Pope Benedict appoints new bishop for troubled Nova Scotia diocese

The Canadian Press ~ The News
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HALIFAX - The bishop appointed to oversee a Nova Scotia diocese tainted by sex abuse allegations and child pornography charges says he recognizes it will take time to bring people back to the embattled church.
Bishop Brian Dunn, appointed Saturday by Pope Benedict, takes over the diocese of Antigonish two months after his predecessor, Bishop Raymond Lahey, was charged with possessing and importing child pornography.
Dunn, the auxiliary bishop of the diocese of Sault Ste. Marie, Ont., said it will be a challenge to restore people's faith in a parish also tarnished by decades-old charges of sexual abuse by its priests.
"Whenever there's a tragic situation like this, you know, healing takes time," he said from Sault Ste. Marie after the announcement was made.
"So I'm very aware that it's going to be difficult."
Dunn said he won't take up his role until the new year, when he expects to begin travelling through the sprawling diocese and its 118 parishes and missions.
His test will be to rehabilitate the diocese and appeal to increasingly disenchanted congregants who began turning their backs on the Catholic church in the days after the charges against Lahey surfaced.
Father Paul Abbass, spokesman for the Antigonish diocese, said he's relieved the Vatican made the rare move of quickly appointing a replacement for Lahey.
"There's a lot of pain and struggle that so many people in the diocese feel," he said from Sydney, N.S. "It really changed in some ways how people see church...Right now it's a struggle and he is going to step into the middle of that struggle."
Abbass, who is a priest in four parishes, said he knows a couple of families in each of his parishes who walked away from the church in the wake of the latest allegations.
Lahey was charged in September with possessing and importing child pornography after he was stopped at the Ottawa airport.
The 69-year-old clergyman resigned his position and has been staying with other priests in Ottawa since he was granted bail Oct. 1. He is due back in court next month.
Police said they found hundreds of files and dozens of videos on his laptop, many of them showing young males engaged in sex acts.
Police warrants indicate some images show boys as young as eight, though none of the allegations made in the warrants has been proven in court.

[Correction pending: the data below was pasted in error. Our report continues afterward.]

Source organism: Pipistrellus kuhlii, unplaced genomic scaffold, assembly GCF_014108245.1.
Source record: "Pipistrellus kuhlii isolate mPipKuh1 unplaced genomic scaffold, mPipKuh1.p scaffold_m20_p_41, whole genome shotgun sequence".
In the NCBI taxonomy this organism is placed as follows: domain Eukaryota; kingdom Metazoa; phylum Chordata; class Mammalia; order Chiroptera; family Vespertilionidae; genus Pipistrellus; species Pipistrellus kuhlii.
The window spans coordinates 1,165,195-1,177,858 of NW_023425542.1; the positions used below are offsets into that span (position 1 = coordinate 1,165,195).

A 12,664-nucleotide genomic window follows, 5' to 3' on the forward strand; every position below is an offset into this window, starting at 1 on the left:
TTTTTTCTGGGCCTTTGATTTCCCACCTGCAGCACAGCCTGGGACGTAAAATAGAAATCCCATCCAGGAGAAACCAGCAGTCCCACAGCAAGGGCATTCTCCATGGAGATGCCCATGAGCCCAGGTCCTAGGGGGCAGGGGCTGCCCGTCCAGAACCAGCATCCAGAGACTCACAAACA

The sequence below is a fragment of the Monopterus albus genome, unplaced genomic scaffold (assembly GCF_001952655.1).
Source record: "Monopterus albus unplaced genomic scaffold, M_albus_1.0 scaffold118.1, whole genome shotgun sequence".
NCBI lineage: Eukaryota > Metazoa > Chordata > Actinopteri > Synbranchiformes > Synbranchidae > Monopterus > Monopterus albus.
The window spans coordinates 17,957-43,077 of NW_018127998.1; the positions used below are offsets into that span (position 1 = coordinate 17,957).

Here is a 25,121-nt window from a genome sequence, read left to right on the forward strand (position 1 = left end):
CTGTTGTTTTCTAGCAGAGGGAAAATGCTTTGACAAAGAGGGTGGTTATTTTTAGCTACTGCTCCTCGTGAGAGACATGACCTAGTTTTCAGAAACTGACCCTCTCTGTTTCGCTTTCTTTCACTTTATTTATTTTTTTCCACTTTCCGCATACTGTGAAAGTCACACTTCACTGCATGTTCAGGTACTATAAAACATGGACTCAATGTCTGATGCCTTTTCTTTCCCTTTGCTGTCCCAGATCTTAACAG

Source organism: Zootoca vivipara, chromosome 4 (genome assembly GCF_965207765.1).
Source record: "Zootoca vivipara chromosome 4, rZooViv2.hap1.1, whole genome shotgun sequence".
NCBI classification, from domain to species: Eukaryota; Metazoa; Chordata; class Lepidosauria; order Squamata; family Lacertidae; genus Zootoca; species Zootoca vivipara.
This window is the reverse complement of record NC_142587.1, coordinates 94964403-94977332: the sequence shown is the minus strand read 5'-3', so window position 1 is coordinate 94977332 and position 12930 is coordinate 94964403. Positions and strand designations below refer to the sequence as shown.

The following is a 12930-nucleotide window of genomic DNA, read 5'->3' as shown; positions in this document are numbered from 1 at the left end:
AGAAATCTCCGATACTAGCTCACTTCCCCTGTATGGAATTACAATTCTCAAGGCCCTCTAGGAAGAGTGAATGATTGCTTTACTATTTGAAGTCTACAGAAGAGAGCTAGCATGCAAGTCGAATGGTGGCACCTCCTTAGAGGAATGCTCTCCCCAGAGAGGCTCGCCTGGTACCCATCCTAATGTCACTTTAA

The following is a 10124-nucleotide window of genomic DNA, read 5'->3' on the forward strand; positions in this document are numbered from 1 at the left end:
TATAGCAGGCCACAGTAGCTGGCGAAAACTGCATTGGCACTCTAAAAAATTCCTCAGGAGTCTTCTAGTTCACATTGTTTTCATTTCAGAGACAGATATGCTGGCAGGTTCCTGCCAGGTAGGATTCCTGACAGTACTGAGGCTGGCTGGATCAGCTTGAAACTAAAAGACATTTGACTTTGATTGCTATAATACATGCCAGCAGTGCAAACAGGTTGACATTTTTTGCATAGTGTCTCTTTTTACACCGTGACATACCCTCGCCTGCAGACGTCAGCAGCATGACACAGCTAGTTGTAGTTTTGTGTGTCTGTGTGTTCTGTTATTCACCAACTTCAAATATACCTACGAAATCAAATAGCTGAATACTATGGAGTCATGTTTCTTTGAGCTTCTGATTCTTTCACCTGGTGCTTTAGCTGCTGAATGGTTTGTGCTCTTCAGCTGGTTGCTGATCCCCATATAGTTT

Court documents state that border officials flagged Lahey because he was a man travelling alone and his passport showed several trips to Southeast Asia, Germany, Spain and other areas known for child pornography.
One warrant said Lahey told Ottawa police he "had no time for child exploitation, no time for child pornography."
He is alleged to have told one officer he is attracted to young men, aged 20 or 21, and that he had never done anything abusive to a child and would "never have any sexual interest in a person under 18."
Two search warrants were used to seize more devices from Lahey's apartment in Sydney, N.S., and his office and home in Antigonish, where he served as bishop for the past six years.
The Antigonish diocese has also been named in a civil lawsuit by a Nova Scotia man who alleges that he was abused by a priest decades ago.
Philip Latimer opted out of a landmark $15-million sexual abuse settlement negotiated by Lahey, arguing that he wants more information on what the church knew at the time of the alleged abuse and if it failed to act on that knowledge.
The settlement, which was certified by a Nova Scotia Supreme Court judge in September, is intended to compensate anyone who was allegedly and known to have been sexually assaulted by a priest of the Catholic Episcopal Corp. of Antigonish since Jan. 1, 1950.
Dunn was born in St. John's, N.L., in 1955 and ordained in 1980. He served a number of parishes in the diocese of Grand Falls, N.L., until 1988 and then moved to Ottawa to complete his doctoral studies.
He became a faculty member at St. Peter's Seminary in London, Ont., in 2002 and was ordained as a bishop last year.

Organizations: Catholic church, Nova Scotia Supreme Court, Catholic Episcopal Corp. of Antigonish

Geographic location: Nova Scotia, Antigonish, Sault Ste. Marie Ottawa HALIFAX Sydney Vatican Southeast Asia Germany Spain St. John's Grand Falls London, Ont.

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